It’s a question that we all want to ask, yet statistics say the majority of us don’t ever pop the question. Well here is a helpful guide to help you ask for a pay rise.
So let’s start with the basics, when is the best time to ask? As an employee, there is no specific time you have to ask, you are well within your rights to ask whenever. However, there are certain times that are better than others. For example, review meetings with your line manager, or at the end of the year or financial year.
So how do you get yourself ready to ask for a pay rise? firstly, schedule time with your manager (if it’s not already a scheduled meeting like your annual review). If you can aim for later in the day, this is normally best as the stress of the morning rush is typically over.
Next you should think of how to build your case for a pay rise. This may include examples of salaries of employees in a similar position, or check for positions similar to yours that are advertised online. You may have even been told/promised that if you were to hit a certain target you would receive a rise. You could also use an online salary calculator to help you justify your salary request.
When you get in to the meeting, remember to be calm and concise. You are obviously going to be nervous asking for a rise in wage. It will be a similar feeling to having a job interview so ensure you keep eye contact, and speak clearly. Make sure you mention your recent achievements and accomplishments to justify your request. Also try to get across the value you add to the company by you being a part of the team.
Do not ask multiple times for a pay rise, over a short period of time. So if you do ask for a wage increase, ask for a raise you would be happy with for the next year. You do not want to come across as greedy nor do you want to undervalue your request. For this reason you should potentially ask for more than you think you want. This allows for negotiation, you can always negotiate down to your initial figure, leaving both parties happy.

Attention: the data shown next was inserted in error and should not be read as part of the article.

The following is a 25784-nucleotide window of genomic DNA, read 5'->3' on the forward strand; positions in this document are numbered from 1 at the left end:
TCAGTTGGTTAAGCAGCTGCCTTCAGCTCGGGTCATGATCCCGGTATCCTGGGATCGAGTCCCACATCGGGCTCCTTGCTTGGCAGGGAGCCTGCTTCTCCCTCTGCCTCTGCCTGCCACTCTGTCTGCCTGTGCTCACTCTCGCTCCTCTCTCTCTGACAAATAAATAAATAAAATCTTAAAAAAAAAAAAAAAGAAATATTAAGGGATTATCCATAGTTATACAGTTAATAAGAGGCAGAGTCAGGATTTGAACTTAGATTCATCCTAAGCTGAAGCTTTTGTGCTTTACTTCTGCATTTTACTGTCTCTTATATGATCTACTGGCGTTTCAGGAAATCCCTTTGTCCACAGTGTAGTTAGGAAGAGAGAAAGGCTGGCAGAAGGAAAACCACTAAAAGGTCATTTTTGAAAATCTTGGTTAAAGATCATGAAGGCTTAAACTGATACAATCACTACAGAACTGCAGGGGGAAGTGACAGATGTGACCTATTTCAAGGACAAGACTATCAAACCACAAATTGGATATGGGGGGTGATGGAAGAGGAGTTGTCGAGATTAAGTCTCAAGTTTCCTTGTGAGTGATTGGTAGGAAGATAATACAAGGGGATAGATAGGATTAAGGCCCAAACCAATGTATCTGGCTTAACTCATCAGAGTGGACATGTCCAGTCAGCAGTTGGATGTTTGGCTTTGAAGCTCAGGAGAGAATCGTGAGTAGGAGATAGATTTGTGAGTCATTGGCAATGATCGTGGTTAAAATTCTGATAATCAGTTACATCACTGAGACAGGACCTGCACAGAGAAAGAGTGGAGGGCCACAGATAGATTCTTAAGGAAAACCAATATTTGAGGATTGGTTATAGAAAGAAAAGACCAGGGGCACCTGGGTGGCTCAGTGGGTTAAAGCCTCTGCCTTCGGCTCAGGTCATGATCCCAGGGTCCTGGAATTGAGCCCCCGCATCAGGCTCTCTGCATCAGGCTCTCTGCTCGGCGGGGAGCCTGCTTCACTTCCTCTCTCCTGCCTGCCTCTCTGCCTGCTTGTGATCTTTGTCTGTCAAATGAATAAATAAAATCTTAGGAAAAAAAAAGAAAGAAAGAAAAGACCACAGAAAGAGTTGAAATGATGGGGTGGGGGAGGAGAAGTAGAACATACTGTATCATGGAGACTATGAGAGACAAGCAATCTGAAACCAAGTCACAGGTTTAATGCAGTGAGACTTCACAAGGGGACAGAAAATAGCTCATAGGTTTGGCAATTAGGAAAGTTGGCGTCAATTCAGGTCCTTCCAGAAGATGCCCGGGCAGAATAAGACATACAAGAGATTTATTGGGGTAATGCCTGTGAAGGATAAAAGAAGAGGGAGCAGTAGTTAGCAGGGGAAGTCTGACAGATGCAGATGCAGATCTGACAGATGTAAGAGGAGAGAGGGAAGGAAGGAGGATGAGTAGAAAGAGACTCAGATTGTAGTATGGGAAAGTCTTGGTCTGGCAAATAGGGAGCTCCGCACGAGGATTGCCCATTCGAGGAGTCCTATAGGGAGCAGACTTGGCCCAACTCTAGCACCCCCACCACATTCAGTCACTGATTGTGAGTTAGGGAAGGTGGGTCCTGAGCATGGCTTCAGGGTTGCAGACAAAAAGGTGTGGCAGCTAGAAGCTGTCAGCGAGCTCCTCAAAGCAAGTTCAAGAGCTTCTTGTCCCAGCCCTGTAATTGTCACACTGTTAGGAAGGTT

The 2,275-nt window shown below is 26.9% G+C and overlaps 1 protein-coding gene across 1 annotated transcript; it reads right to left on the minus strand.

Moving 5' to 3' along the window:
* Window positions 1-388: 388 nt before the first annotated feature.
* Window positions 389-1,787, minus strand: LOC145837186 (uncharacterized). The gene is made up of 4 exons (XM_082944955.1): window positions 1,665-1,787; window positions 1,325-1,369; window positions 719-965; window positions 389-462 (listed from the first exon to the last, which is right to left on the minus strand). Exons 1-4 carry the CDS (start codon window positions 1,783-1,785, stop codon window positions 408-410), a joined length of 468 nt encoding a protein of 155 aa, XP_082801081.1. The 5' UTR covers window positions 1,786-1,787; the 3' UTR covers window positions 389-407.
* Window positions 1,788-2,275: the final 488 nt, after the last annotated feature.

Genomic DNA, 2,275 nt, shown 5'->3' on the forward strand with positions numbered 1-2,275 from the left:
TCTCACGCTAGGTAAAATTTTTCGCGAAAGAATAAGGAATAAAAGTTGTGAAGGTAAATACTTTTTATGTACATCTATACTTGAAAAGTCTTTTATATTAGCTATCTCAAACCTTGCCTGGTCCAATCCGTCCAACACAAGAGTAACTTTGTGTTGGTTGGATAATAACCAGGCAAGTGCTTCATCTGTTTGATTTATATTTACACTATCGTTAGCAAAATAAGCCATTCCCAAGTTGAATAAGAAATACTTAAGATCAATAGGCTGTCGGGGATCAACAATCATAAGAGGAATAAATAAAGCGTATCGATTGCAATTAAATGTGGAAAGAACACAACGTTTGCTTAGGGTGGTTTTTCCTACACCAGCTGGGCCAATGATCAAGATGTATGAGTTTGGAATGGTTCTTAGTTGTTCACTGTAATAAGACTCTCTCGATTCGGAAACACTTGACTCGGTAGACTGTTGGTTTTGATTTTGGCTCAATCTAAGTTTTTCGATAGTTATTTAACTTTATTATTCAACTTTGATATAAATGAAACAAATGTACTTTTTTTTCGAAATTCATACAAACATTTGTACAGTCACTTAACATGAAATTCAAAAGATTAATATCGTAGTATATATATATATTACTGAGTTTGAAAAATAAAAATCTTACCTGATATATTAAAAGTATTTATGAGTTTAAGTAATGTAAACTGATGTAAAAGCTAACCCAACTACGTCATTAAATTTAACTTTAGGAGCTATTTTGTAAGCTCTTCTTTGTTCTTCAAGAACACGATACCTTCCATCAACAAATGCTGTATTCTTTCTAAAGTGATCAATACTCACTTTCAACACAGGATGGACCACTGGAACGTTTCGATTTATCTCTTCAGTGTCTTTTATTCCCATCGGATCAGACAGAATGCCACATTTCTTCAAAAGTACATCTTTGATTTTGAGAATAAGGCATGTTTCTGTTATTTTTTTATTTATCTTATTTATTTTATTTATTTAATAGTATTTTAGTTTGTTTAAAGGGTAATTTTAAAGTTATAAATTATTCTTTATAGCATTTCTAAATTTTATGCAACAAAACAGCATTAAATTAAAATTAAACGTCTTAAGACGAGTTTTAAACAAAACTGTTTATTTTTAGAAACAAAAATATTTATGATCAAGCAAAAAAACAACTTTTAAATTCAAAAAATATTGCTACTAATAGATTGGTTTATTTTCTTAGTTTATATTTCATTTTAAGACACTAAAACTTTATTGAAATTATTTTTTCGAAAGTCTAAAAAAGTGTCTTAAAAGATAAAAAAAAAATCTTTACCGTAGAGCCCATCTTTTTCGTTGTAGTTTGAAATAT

When your meeting finishes, it may not end with an immediate yes or no. You may be told that your request was going to be processed or assessed. If this is the case, then ensure that you ask, ‘when would be the best time to follow up with you about this?’. If your request is rejected, always make sure you ask for a goal or a target to hit, at which point you would potentially get your pay rise. This does two things; firstly, it gives you the peace of mind that you can achieve your pay rise that you have requested. Secondly, it firmly displays to your manager that you are serious about your request and your future with the company.
Remember that in some circumstances, the company, simply may not be able to afford the pay rise you have requested. It is at which point you may be able to ask for other benefits, such as flexitime, bonuses, etc but also you may want to consider a new position/role within a new company.